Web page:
Netizens rue Dr Zaliha fails to ‘back-up’ hospital staff in indecent dressing incident

AS the Kampar Hospital reprimanded the medical officer in the kerfuffle over dress codes, netizens have seemingly given Health Minister Dr Zaliha Mustafa a tongue lashing for taking a moderate stance in the matter instead of backing up the staff involved in the incident.

This comes about as the Sekijang MP who is herself a medical practitioner is perceived to be ‘siding’ the female patient who was barred from entering the Kampar Hospital in her social media comment of the incident.

“I would like to reaffirm that in principle, every patient deserves treatment priority regardless of race, race or dress code of ethics,” Dr Zaliha penned in her Facebook page yesterday (Feb 15) evening.

“Every medical practitioner needs to care fot their ethics after taking oath. The Hippocratic Oath sworn by doctors and medical practitioners includes a willingness to help patients to the best of their ability.”

Netizen Abu Raed fired the first salvo, describing the Health Minister as “powerless” in her handling of the matter.

“The dress code is nothing new. There is also an oath in the Rukun Negara (National Principles) – Kesopanan dan Kesusilaan (Courtesy and Morality) – henceforth, the dress code is important at all government department premises,” he berated in a reply to Dr Zaliha’s post. “Don’t be weak YBMK! (YB Health Minister).”

Mohd Firdaus Mohd Yusof wished to know if the minister was trying to secure her “political mileage” with her stance in the matter.

“There is a need to be careful as YB is both a politician and a Health Minister now. Research the issue and understand the matter fully,” suggested the netizen.

“This kind of issue kills the morale of public medical staff. MOH (Health Ministry) staff are not stupid to reject treatment when lives are at stake. Understand the issue. If it’s because of the existing law, then remove the formal dress code (from the law). This will prevent hospital staff from being ‘sacrificed’ for complying with (workplace) ethics.”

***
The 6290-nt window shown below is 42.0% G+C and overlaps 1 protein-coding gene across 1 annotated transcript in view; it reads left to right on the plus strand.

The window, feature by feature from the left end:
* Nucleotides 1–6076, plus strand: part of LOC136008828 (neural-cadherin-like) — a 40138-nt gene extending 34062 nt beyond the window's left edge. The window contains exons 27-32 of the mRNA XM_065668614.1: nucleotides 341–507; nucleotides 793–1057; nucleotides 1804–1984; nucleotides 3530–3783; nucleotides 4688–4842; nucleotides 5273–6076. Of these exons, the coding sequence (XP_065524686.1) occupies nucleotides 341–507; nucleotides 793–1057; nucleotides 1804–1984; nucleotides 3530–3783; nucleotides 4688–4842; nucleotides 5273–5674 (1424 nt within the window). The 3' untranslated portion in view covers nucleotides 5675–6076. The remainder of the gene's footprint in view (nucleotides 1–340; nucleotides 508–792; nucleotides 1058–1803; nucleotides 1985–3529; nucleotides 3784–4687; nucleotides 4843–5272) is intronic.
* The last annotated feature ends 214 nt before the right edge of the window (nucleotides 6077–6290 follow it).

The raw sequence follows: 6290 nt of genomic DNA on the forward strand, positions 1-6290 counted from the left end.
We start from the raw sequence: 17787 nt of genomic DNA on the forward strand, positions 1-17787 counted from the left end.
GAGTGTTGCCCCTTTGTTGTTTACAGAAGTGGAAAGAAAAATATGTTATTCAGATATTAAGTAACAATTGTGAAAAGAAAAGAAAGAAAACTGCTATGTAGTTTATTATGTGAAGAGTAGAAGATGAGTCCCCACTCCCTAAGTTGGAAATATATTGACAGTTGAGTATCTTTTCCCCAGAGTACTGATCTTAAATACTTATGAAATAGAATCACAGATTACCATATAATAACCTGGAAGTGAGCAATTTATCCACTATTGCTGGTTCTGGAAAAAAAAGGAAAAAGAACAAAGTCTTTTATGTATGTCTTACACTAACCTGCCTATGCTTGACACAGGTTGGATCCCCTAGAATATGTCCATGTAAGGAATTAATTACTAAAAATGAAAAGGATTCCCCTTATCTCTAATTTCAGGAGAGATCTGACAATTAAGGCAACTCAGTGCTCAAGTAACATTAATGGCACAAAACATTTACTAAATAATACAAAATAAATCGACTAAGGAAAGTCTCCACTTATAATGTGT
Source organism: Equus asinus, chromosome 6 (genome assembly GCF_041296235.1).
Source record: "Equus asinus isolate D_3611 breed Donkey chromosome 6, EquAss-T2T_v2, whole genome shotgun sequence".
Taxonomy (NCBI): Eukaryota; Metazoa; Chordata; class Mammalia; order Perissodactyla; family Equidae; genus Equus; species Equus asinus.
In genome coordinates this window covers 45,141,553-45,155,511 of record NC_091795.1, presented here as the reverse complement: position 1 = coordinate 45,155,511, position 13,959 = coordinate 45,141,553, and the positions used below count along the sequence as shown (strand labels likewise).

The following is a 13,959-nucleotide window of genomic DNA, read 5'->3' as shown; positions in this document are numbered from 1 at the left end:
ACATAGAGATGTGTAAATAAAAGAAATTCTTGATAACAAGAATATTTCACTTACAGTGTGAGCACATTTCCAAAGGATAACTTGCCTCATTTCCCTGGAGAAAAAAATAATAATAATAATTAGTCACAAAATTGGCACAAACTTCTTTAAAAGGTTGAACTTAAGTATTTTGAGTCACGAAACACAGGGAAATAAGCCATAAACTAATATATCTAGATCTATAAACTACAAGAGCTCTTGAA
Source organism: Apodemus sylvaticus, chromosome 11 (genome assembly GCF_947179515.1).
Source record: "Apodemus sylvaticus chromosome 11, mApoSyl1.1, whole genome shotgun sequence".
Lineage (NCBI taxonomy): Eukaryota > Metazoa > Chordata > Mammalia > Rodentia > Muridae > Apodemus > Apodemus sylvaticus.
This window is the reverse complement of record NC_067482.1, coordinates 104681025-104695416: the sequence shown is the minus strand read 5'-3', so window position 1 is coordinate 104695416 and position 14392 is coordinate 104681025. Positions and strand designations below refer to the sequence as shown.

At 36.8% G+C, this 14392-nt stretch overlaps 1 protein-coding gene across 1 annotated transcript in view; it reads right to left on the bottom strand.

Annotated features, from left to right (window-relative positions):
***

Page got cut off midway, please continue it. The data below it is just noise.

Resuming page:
Appealing to Dr Zaliha to look at the matter holistically, Hidayah Adnan agreed that while leniency is “absolutely necessary” during an emergency situation, this should not become a norm.

“The dress code is draw in accordance with the five principles of Rukun Negara, namely Kesopanan dan Kesusilaan. What is the point of creating a code of ethics if it is not implemented properly?” asked Hidayah.

“Matters like these shouldn’t be resolved casually. In addition to holding the responsibility as a medical practitioner, the government doctor is also a civil servant.”

Hilariously, netizen Brian L S Ong shared that nowadays many people – even among the elderly – have the tendency to wear skimpy clothing.

“But do keep the boundaries no matter where you are. It’s not that you can immediately become a beauty queen if you dress like one,” he suggested.

“Do prioritise modest clothing in public places regardless of race and ethnicity. You are welcome to wear as you wish at home. I used to always hear parents say ‘Don’t wear short clothing when dealing (with a chore) outside for mosquitoes will bite’. Short is OK but don’t be overly short.”

Aaron Kong suggested that MOH instructs hospital matrons to prepare “full surgical scrubs” for patients who dress indecently.

“Let them feel the heat that they are unable to feel by wearing over-exposed and eye-popping clothing,” he noted.

“Even if the patient is Puiyi (referring to scantily dressed social media darling Siew Pui Yi), her way of dressing should not be condoned. Hippocratic oath should not be used to disregard our national culture and ethics. This YB (Dr Zaliha) needs a better PR admin.” – Feb 16, 2023

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